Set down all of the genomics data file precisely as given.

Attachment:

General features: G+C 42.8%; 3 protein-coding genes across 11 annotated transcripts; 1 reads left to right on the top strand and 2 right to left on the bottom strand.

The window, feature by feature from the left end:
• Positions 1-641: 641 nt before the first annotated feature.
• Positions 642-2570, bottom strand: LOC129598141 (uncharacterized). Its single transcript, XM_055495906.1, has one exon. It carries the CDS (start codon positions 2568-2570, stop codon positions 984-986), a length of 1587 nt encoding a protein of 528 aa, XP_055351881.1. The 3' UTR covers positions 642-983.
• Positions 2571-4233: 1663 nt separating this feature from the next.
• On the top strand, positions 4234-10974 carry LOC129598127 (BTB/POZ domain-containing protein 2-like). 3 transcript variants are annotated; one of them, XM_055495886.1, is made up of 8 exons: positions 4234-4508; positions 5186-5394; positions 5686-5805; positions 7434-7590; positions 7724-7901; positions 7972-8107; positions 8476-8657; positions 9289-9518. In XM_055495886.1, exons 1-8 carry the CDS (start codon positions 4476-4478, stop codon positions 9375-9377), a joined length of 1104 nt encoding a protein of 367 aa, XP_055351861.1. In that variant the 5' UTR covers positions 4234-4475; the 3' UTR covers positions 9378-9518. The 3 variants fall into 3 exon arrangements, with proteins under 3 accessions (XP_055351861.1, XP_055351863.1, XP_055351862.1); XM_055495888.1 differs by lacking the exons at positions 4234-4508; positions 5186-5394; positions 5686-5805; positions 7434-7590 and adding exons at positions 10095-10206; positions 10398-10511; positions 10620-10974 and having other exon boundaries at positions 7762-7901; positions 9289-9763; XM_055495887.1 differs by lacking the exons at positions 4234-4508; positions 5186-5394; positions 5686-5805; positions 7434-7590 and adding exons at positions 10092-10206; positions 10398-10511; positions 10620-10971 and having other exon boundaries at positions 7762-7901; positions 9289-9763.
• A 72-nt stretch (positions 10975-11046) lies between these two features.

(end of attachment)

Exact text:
General features: G+C 42.8%; 3 protein-coding genes across 11 annotated transcripts; 1 reads left to right on the top strand and 2 right to left on the bottom strand.

The window, feature by feature from the left end:
• Positions 1-641: 641 nt before the first annotated feature.
• Positions 642-2570, bottom strand: LOC129598141 (uncharacterized). Its single transcript, XM_055495906.1, has one exon. It carries the CDS (start codon positions 2568-2570, stop codon positions 984-986), a length of 1587 nt encoding a protein of 528 aa, XP_055351881.1. The 3' UTR covers positions 642-983.
• Positions 2571-4233: 1663 nt separating this feature from the next.
• On the top strand, positions 4234-10974 carry LOC129598127 (BTB/POZ domain-containing protein 2-like). 3 transcript variants are annotated; one of them, XM_055495886.1, is made up of 8 exons: positions 4234-4508; positions 5186-5394; positions 5686-5805; positions 7434-7590; positions 7724-7901; positions 7972-8107; positions 8476-8657; positions 9289-9518. In XM_055495886.1, exons 1-8 carry the CDS (start codon positions 4476-4478, stop codon positions 9375-9377), a joined length of 1104 nt encoding a protein of 367 aa, XP_055351861.1. In that variant the 5' UTR covers positions 4234-4475; the 3' UTR covers positions 9378-9518. The 3 variants fall into 3 exon arrangements, with proteins under 3 accessions (XP_055351861.1, XP_055351863.1, XP_055351862.1); XM_055495888.1 differs by lacking the exons at positions 4234-4508; positions 5186-5394; positions 5686-5805; positions 7434-7590 and adding exons at positions 10095-10206; positions 10398-10511; positions 10620-10974 and having other exon boundaries at positions 7762-7901; positions 9289-9763; XM_055495887.1 differs by lacking the exons at positions 4234-4508; positions 5186-5394; positions 5686-5805; positions 7434-7590 and adding exons at positions 10092-10206; positions 10398-10511; positions 10620-10971 and having other exon boundaries at positions 7762-7901; positions 9289-9763.
• A 72-nt stretch (positions 10975-11046) lies between these two features.